Life in the Time of the Coronavirus

Vanessa Santiago departed as the virus began to spread through the prison. The outside world had changed in ways she was unprepared for.

Life in the Time of the Coronavirus is a GEN series where we are interviewing people across the country who have had their lives upended or are experiencing the stress of the unknown.

Vanessa Santiago, 40, was released from Bedford Hills Correctional Facility on March 30 after serving 22 years in prison. She is currently living in a short-term studio rental in Syracuse, New York, as she waits to move to Florida to rejoin her family, but parole obligations and travel limitations due to Covid-19 have forced her to put off these plans.

On March 30, 2020, I got out…


Life in the Time of Coronavirus

A new series about how this pandemic affects our lives, our loved ones, our work, and our way of life

Life in the Time of Coronavirus is a new GEN series where we are interviewing people across the country who have had their lives upended or who are experiencing the stress of the unknown.

This incarcerated person, who wishes to remain anonymous, is serving a 15-year sentence at a federal penitentiary in a southern U.S. state. The facility in which he is housed operates beyond capacity and has scarce medical care.

A couple of months ago about 300 of us got sick. They took everybody 50 years old and over and moved them permanently to their own dorm. Whatever that…


Great Escape

There was no chisel involved, no rope of bedsheets. But with the help of a willing accomplice, I found a way out.

A few years ago, I escaped from prison. I’d been fantasizing about it for years, but the precipitating factor was a fight between two fellow inmates that left one in the hospital and the other in solitary confinement.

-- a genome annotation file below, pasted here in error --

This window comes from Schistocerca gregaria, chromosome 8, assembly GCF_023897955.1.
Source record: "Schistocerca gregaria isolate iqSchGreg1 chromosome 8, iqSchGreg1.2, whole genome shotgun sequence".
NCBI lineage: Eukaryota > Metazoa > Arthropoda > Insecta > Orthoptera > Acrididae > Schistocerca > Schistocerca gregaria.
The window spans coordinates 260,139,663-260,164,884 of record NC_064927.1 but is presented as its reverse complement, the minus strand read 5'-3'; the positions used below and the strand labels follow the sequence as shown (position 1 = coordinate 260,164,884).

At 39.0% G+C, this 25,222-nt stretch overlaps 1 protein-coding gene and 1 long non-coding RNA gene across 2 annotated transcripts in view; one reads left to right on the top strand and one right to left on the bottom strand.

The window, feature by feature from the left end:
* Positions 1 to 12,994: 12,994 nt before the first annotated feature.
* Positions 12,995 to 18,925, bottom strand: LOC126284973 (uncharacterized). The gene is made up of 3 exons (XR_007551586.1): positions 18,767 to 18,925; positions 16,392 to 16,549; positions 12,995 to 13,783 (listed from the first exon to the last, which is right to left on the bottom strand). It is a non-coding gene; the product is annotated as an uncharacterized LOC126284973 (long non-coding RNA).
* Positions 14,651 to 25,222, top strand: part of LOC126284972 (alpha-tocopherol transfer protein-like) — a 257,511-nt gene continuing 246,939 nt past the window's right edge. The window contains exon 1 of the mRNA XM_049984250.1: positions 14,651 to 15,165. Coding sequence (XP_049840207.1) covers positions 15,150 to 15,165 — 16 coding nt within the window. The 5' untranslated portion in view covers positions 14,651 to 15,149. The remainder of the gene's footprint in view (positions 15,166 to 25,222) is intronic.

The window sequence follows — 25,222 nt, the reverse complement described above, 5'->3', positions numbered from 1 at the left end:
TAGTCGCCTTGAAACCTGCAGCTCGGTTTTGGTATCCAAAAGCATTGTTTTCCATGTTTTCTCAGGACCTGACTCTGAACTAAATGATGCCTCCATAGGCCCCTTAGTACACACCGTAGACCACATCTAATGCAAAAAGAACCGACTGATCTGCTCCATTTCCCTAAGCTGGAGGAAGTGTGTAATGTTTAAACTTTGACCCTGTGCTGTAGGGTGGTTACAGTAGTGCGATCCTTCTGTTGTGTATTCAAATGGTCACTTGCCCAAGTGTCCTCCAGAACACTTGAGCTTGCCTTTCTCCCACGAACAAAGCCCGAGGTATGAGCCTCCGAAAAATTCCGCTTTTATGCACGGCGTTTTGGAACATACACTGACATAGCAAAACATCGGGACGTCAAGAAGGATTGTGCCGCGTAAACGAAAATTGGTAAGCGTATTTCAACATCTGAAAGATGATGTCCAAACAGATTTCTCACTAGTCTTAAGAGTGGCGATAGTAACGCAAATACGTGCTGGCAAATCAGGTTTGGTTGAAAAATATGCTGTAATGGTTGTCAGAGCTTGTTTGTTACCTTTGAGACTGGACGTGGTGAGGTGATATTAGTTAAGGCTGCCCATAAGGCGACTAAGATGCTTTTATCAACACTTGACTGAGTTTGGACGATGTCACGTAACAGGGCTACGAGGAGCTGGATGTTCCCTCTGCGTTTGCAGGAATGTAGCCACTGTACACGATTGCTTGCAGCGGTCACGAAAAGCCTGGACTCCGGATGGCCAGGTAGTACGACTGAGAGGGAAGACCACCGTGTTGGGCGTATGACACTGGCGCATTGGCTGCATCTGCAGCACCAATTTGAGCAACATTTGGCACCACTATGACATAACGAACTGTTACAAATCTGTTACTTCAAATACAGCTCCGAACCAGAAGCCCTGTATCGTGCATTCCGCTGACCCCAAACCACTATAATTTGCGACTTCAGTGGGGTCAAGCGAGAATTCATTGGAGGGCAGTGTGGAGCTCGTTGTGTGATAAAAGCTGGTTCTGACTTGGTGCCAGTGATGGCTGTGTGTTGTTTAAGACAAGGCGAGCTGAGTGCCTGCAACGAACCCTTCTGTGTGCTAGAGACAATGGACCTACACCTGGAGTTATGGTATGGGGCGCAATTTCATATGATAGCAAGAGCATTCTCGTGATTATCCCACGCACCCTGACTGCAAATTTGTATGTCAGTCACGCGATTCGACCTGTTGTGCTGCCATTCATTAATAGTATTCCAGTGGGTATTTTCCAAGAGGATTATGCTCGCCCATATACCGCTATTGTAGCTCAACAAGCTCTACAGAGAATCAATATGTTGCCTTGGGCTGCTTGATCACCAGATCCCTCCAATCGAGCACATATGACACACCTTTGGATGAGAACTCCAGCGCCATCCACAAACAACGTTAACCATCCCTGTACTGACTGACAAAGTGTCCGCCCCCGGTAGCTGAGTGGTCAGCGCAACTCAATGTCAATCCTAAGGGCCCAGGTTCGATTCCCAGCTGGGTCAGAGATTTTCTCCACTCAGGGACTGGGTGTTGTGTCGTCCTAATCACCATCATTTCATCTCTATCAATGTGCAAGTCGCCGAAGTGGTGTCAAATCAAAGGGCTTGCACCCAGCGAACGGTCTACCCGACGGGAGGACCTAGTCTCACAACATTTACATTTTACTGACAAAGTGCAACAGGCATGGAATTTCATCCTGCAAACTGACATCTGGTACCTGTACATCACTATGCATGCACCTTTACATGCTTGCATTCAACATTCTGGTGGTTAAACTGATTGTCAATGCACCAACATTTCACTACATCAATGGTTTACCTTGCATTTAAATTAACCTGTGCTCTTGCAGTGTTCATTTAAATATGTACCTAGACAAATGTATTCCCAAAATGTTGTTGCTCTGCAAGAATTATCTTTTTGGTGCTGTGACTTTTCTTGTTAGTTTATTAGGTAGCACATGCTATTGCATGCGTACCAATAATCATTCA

It was 8 p.m. Slim, a tall, skinny dude, had been gossiping with a friend. “Yeah, son, I’ma holla at you later, boy,” he yelled down the tier as the conversation wrapped up. “That shit was crazy!”

I was standing in my doorway, just keeping a quiet watch on my surroundings, when another inmate, Shaolin, rose from his bed and made his…


Prison Stories

An unexpected lesson in the power of generosity

It might not be the Plymouth Colony pilgrims and the Wampanoag tribe, wildfowl and popcorn, but my first Thanksgiving in a state prison had a few echoes of that famous feast.

Seven years ago, I was 19, fresh upstate, and didn’t know nothing about anything. My commissary account — the money I’d use to purchase approved food and cosmetic items biweekly — was virtually nonexistent. Every money order my family sent was diverted towards “surcharges,” or various administrative fees connected to my conviction. My monthly 35-pound food package from home was long gone. Bottom line: I was broke. …


Prison Stories

I didn’t have a mentor. I’m not going to let that happen to other trans and LGBTQ prisoners.

Every morning, I try to wake up around 5 a.m. It may seem strange given the long day that lies ahead of me in prison. But I am a transgender woman assigned to a cell with a non-LGBTQ man and, thankfully, he sleeps until 7 a.m. or later. So early morning is the only time I have to sit back in peace, reflect on yesterday, and prepare myself for today.

It is also my only time to cry and to be emotional without showing weakness. …

GEN